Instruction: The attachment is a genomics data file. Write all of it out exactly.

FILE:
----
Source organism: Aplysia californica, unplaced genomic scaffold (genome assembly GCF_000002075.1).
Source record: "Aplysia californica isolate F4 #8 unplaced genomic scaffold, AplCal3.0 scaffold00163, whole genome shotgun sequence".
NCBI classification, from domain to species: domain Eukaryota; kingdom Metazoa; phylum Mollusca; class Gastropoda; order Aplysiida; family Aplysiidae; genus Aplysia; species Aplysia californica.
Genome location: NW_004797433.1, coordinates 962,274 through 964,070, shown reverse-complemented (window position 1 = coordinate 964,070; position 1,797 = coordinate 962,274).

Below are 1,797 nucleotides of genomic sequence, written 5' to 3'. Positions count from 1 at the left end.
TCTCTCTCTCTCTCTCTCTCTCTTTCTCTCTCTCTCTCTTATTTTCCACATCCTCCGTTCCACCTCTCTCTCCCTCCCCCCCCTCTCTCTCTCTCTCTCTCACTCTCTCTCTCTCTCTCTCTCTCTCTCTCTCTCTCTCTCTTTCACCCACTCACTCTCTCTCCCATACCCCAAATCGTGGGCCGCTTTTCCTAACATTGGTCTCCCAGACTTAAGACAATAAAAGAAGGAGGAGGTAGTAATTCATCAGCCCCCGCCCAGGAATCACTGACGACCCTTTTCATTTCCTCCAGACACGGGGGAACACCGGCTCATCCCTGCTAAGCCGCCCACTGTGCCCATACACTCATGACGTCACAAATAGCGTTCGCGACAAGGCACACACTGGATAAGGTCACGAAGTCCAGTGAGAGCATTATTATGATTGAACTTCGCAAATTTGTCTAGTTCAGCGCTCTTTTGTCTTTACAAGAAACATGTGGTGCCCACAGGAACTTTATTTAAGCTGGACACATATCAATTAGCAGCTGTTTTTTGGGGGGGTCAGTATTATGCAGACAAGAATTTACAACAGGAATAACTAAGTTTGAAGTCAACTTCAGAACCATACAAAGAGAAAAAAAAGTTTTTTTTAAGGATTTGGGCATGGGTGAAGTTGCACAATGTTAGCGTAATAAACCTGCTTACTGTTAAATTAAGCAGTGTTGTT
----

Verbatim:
Source organism: Aplysia californica, unplaced genomic scaffold (genome assembly GCF_000002075.1).
Source record: "Aplysia californica isolate F4 #8 unplaced genomic scaffold, AplCal3.0 scaffold00163, whole genome shotgun sequence".
NCBI classification, from domain to species: domain Eukaryota; kingdom Metazoa; phylum Mollusca; class Gastropoda; order Aplysiida; family Aplysiidae; genus Aplysia; species Aplysia californica.
Genome location: NW_004797433.1, coordinates 962,274 through 964,070, shown reverse-complemented (window position 1 = coordinate 964,070; position 1,797 = coordinate 962,274).

Below are 1,797 nucleotides of genomic sequence, written 5' to 3'. Positions count from 1 at the left end.
TCTCTCTCTCTCTCTCTCTCTCTTTCTCTCTCTCTCTCTTATTTTCCACATCCTCCGTTCCACCTCTCTCTCCCTCCCCCCCCTCTCTCTCTCTCTCTCTCACTCTCTCTCTCTCTCTCTCTCTCTCTCTCTCTCTCTCTCTTTCACCCACTCACTCTCTCTCCCATACCCCAAATCGTGGGCCGCTTTTCCTAACATTGGTCTCCCAGACTTAAGACAATAAAAGAAGGAGGAGGTAGTAATTCATCAGCCCCCGCCCAGGAATCACTGACGACCCTTTTCATTTCCTCCAGACACGGGGGAACACCGGCTCATCCCTGCTAAGCCGCCCACTGTGCCCATACACTCATGACGTCACAAATAGCGTTCGCGACAAGGCACACACTGGATAAGGTCACGAAGTCCAGTGAGAGCATTATTATGATTGAACTTCGCAAATTTGTCTAGTTCAGCGCTCTTTTGTCTTTACAAGAAACATGTGGTGCCCACAGGAACTTTATTTAAGCTGGACACATATCAATTAGCAGCTGTTTTTTGGGGGGGTCAGTATTATGCAGACAAGAATTTACAACAGGAATAACTAAGTTTGAAGTCAACTTCAGAACCATACAAAGAGAAAAAAAAGTTTTTTTTAAGGATTTGGGCATGGGTGAAGTTGCACAATGTTAGCGTAATAAACCTGCTTACTGTTAAATTAAGCAGTGTTGTT